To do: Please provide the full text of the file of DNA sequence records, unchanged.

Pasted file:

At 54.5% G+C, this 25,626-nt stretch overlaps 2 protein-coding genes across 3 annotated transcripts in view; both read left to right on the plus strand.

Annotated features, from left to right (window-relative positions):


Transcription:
At 54.5% G+C, this 25,626-nt stretch overlaps 2 protein-coding genes across 3 annotated transcripts in view; both read left to right on the plus strand.

Annotated features, from left to right (window-relative positions):